WASHINGTON, D.C. – Attorney General Karl A. Racine today led a coalition of 21 states in opposing an unlawful Trump administration effort to obstruct asylum seekers from applying for work permits. The coalition filed a comment letter with the Department of Homeland Security (DHS) arguing that its proposed rule introduces delays, confusion, and unnecessary administrative burdens into the work permit and asylum application processes. Among other changes, this rule requires asylum seekers to wait 365 days from the date their asylum application is received—more than double the time currently required—before they can apply for a work permit. This rule would dramatically delay the ability of asylum seekers to legally earn wages and become self-sufficient, harm state economies, and violate federal law.
“Our asylum process was once a proud example of our country’s respect for human rights and leadership around the world, but this administration’s new work authorization restrictions trample on that legacy,” said AG Racine. “Doubling the time asylum seekers in the District must wait to obtain work permits leaves them in limbo, unable to legally make a living and provide for their families. We must see this for what it is: an improper and unlawful effort to dissuade people from applying for protection in the United States. Our coalition of State Attorneys General is proud to fight this callous policy that marginalizes our most vulnerable residents and to stand up for our immigrant communities.”
Under current law, asylum seekers already face a significant period of unemployment before they can apply to legally work in the United States. Asylum seekers can apply for a work permit—also known as an Employment Authorization Document—if their complete asylum application was received by U.S. Citizenship and Immigration Services (USCIS) and has been pending for 150 days. Once asylum seekers file their application for a work permit, USCIS must act on it within 30 days. The proposed rule seeks to more than double the time period an asylum seeker must wait before applying for a work permit by increasing it to 365 days. The proposed rule also introduces other changes to the work permit and asylum application processes which make them more burdensome and unfair.
The proposed DHS rule is the latest in a series of unlawful attempts by the Trump administration to change federal immigration policy in ways that harm asylum seekers. The comment letter urges DHS to withdraw this proposed rule because:
- Delaying or denying work authorization harms asylum seekers and their families: By more than doubling the waiting period required to submit work permit applications, the proposed rule dangerously restricts an asylum seeker’s ability to legally earn wages and be self-sufficient. This can push asylum seekers into the underground economy in order to make ends meet, impede their ability to take care of themselves and their families, and harm their health and wellbeing. The proposed rule also completely bars certain groups of asylum seekers from applying for work permits, including those who enter the United States outside a port of entry.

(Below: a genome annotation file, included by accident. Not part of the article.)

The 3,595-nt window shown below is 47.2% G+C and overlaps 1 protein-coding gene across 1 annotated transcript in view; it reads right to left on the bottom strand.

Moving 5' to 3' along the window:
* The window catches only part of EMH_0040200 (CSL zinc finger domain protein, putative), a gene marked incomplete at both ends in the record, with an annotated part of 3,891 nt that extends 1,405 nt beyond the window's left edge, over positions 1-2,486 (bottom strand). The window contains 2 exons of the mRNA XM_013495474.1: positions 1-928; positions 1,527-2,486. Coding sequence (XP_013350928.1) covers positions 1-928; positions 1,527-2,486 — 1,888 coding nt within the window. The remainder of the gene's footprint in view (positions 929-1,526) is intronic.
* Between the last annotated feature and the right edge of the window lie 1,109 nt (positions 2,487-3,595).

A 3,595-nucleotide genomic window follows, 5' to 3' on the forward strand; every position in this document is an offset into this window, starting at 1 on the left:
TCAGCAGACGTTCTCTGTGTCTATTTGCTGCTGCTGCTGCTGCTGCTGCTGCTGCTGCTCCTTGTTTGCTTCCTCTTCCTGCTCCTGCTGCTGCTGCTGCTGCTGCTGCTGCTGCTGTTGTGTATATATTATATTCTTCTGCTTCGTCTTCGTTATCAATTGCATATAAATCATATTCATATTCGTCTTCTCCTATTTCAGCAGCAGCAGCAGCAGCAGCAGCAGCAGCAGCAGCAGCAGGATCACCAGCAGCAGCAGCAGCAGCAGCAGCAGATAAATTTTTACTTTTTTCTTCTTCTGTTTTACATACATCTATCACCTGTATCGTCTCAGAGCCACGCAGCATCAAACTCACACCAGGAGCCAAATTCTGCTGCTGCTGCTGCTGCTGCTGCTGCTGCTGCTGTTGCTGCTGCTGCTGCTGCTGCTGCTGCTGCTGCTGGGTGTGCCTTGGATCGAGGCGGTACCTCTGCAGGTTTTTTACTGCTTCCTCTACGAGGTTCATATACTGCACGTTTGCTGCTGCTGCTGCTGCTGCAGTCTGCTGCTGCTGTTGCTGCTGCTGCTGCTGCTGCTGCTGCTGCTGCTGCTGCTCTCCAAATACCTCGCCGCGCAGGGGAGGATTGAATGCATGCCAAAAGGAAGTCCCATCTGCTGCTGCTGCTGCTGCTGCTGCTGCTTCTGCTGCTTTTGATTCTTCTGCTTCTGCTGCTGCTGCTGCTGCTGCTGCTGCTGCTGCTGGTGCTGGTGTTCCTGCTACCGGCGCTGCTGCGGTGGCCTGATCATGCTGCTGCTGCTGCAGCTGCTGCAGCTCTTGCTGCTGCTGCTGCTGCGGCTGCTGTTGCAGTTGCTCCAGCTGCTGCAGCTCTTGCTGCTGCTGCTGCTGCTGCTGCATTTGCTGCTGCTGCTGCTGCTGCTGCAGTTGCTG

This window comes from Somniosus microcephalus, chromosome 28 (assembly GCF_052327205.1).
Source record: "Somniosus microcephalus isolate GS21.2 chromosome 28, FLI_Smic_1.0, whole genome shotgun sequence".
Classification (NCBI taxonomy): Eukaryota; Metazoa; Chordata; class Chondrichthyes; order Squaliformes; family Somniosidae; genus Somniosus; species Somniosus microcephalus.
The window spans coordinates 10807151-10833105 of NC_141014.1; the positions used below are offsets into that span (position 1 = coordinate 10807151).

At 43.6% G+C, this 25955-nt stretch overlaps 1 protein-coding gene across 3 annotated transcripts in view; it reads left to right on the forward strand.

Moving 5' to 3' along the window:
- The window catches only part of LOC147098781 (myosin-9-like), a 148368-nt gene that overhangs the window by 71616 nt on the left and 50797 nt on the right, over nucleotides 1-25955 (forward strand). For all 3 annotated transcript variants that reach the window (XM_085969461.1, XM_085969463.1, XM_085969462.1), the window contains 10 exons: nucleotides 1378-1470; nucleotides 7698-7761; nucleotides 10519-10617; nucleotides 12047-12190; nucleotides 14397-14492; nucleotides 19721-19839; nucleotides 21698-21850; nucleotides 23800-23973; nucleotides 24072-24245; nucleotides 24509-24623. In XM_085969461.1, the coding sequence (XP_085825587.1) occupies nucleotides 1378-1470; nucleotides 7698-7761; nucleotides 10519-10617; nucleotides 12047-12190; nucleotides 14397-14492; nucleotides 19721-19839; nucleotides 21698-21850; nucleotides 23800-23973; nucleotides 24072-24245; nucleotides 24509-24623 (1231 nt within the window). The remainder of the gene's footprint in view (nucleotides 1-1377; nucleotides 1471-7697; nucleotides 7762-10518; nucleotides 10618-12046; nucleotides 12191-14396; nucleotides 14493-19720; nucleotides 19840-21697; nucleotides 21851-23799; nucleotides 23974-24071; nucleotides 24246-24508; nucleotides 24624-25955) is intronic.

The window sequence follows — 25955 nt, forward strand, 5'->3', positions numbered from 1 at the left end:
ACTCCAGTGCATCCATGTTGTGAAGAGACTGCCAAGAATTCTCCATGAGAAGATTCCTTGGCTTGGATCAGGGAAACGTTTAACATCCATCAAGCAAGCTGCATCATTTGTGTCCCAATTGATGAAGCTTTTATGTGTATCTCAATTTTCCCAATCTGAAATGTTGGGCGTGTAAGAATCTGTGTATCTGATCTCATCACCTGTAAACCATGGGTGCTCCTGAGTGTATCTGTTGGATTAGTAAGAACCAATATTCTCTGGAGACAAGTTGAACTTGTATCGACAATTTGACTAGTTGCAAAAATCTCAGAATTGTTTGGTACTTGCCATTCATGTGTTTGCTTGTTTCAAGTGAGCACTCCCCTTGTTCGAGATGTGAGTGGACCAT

- Having fewer gainfully employed asylum seekers harms state economies: The States welcome thousands of immigrants each year who contribute greatly to their communities and economies. This is evident in the District where more than one in seven residents, and one in six workers, is an immigrant. The proposed rule will lower tax and spending revenue for the States and harm local businesses that will have to find alternative labor. Additionally, because many asylum seekers will be without employer-provided healthcare or able to purchase healthcare on their own, there will be an increased reliance on state-funded healthcare programs.
- Implementing the rule violates federal law: The coalition argues the rule would violate the federal Administrative Procedure Act (APA), which governs how federal agencies implement rule changes. Among other violations of the APA, several aspects of the proposed rule are contrary to the Immigration and Nationality Act. DHS also did not conduct the required fiscal impact analysis or consider less burdensome alternatives.
The coalition of 21 states opposing this rule was led by District of Columbia AG Karl Racine, California AG Xavier Becerra, and New Jersey AG Gurbir Grewal, and joined by Attorneys General from Colorado, Connecticut, Delaware, Hawaii, Illinois, Iowa, Maryland, Massachusetts, Michigan, Minnesota, New Mexico, New York, Nevada, Oregon, Pennsylvania, Rhode Island, Washington, and Vermont.
The comment letter is available at: https://oag.dc.gov/sites/default/files/2020-01/Asylum-Employment-Authorization-Letter.pdf
OAG’s Continued Efforts to Protect Immigrants
This is the latest effort by Attorney General Racine to protect established federal immigration policy, keep longtime District residents from losing their protected status, and advocate for immigrants in the District and nationwide. In 2019, the Attorney General led a multistate amicus , filed a motion for a preliminary injunction to ’, and led a multistate amicus ’ in Grace v. Barr. He also joined with other attorneys general to take action against the Trump administration to “” ; ; ; ; “” ; and to “”